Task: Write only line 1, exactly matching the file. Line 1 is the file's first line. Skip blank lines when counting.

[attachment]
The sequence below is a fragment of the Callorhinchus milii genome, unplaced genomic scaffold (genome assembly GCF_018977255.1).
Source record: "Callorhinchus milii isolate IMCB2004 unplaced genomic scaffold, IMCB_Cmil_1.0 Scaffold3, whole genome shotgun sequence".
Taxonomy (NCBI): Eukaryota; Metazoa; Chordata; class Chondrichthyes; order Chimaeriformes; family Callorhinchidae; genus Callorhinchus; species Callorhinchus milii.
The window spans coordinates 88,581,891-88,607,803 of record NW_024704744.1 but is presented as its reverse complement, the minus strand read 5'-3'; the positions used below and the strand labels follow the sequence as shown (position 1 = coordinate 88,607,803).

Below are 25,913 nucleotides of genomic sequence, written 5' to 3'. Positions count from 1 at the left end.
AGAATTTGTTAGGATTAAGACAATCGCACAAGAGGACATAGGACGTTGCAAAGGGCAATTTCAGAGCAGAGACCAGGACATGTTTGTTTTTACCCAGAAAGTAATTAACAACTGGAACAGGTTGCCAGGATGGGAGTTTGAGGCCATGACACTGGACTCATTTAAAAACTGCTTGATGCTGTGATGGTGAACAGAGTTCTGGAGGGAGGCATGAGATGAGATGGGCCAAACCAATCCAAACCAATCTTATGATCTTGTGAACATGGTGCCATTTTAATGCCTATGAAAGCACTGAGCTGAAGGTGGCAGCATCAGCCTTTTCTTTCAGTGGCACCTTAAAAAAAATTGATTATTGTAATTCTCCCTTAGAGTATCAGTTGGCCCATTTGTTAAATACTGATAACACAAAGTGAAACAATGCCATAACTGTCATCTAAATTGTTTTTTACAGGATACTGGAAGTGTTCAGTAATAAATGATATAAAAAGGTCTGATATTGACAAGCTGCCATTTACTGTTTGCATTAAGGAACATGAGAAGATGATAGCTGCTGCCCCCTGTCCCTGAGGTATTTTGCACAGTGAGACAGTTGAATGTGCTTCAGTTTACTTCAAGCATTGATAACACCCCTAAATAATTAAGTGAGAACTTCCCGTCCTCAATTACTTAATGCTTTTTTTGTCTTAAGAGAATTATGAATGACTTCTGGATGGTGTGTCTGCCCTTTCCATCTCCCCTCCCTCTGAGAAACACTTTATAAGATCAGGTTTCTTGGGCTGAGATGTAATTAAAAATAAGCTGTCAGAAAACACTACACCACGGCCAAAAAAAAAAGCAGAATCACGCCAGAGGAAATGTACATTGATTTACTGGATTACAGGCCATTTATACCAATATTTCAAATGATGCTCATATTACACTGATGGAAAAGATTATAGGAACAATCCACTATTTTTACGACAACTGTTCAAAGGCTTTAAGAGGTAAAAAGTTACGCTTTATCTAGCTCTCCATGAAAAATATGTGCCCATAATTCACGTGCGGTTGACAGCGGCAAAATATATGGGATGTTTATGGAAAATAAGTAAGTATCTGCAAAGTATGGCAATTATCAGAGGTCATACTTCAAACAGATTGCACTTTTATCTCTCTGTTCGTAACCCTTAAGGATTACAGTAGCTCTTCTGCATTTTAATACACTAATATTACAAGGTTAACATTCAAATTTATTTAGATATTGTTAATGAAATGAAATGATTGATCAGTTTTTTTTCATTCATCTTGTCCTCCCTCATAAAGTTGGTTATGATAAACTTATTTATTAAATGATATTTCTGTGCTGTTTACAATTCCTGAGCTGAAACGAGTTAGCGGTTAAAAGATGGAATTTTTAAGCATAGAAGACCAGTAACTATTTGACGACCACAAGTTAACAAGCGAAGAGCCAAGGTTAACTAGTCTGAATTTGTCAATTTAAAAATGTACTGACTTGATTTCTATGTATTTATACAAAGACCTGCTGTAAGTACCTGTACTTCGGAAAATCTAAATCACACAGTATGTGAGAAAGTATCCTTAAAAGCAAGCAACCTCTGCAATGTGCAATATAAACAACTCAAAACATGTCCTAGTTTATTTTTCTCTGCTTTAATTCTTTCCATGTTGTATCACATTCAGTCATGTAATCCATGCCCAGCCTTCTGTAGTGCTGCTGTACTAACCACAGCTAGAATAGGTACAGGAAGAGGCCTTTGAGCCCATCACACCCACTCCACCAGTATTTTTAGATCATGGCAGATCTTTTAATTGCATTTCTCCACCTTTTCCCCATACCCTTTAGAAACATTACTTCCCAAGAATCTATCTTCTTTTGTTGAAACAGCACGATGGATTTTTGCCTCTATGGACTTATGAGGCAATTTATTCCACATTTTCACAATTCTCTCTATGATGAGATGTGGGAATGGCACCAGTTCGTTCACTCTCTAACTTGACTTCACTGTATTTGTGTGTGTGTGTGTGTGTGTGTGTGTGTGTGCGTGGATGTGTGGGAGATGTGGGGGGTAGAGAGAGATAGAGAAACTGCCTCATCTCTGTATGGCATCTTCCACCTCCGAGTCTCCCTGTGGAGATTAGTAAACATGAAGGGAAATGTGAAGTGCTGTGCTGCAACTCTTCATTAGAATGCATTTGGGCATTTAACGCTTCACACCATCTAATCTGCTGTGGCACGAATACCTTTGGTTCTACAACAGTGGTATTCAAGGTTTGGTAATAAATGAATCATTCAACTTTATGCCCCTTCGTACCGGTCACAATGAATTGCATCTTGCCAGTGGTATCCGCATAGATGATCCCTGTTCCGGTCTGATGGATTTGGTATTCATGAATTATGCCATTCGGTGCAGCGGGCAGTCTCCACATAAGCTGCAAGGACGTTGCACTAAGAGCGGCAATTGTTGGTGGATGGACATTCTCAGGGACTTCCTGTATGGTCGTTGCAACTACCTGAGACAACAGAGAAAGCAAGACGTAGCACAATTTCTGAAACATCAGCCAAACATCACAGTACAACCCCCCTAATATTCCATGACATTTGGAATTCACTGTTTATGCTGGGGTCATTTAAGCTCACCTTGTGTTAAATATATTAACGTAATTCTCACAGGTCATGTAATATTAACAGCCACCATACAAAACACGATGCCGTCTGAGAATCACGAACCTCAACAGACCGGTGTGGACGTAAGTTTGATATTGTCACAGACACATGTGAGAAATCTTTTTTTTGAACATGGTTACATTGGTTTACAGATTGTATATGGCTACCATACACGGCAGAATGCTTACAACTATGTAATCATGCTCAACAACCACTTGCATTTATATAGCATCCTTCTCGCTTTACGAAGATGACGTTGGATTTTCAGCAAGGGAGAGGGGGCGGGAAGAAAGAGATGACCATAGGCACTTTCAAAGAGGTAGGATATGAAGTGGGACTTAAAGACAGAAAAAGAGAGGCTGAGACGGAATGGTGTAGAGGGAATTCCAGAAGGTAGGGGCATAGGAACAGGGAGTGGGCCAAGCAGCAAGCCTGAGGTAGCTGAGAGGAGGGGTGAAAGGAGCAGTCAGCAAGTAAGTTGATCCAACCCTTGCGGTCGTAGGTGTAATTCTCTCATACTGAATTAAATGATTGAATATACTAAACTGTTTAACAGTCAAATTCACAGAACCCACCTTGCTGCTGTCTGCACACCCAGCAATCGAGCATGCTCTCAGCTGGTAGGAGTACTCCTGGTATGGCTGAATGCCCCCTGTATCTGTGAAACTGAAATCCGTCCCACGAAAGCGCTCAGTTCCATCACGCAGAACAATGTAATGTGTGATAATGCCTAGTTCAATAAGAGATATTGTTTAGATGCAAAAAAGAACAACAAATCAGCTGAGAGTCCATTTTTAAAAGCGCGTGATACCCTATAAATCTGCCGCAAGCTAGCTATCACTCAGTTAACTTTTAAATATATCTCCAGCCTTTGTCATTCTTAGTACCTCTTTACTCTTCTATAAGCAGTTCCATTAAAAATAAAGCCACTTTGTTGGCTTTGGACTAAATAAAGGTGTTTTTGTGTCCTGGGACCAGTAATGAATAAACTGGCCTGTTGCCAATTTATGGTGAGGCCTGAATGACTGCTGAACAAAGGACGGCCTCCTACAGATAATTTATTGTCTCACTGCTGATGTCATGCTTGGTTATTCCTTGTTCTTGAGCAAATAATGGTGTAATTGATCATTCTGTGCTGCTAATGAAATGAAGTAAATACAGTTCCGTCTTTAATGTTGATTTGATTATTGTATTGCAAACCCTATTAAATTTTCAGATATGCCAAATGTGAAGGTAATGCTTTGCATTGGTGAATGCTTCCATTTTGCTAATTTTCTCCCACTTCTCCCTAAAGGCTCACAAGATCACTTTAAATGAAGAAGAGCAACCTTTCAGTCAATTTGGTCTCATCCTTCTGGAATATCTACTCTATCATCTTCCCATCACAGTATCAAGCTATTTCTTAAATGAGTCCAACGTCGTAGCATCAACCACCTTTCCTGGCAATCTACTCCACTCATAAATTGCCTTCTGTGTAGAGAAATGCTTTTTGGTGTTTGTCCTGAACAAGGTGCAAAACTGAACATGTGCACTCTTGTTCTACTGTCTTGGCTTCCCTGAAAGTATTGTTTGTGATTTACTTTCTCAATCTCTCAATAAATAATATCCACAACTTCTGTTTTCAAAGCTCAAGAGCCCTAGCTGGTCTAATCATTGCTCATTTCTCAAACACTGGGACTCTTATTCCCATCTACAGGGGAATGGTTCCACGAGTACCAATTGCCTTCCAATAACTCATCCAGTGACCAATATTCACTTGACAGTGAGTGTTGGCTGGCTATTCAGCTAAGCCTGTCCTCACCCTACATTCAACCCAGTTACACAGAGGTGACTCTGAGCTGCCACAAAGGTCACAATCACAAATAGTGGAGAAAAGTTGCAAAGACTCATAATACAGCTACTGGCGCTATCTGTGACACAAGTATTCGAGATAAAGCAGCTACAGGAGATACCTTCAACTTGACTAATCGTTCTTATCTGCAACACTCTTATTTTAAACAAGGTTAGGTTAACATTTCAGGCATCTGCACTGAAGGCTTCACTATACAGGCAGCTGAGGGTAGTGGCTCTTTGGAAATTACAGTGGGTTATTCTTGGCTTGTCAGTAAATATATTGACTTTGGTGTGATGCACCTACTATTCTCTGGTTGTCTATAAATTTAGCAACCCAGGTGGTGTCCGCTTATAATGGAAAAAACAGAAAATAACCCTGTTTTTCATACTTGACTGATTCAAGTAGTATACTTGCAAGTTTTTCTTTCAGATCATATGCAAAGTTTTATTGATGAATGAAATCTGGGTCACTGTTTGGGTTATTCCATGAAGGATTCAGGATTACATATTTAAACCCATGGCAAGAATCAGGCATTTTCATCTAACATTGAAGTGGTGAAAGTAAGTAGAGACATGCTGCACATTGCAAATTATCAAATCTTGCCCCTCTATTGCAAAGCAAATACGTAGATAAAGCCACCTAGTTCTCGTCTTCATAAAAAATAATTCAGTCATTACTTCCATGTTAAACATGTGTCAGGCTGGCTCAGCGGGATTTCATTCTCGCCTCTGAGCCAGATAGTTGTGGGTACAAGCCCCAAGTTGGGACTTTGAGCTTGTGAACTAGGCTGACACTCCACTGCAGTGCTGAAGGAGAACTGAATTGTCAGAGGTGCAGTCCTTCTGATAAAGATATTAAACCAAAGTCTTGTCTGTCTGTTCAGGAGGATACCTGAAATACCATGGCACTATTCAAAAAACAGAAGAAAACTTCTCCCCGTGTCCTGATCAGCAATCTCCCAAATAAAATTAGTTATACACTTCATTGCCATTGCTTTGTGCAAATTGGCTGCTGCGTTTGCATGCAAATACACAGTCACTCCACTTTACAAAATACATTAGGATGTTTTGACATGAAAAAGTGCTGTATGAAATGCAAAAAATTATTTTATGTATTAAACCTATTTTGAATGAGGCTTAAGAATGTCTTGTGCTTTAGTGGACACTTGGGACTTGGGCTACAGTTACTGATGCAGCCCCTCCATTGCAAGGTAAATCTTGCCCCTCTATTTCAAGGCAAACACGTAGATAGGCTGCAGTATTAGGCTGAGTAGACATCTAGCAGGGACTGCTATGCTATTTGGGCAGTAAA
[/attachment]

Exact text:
The sequence below is a fragment of the Callorhinchus milii genome, unplaced genomic scaffold (genome assembly GCF_018977255.1).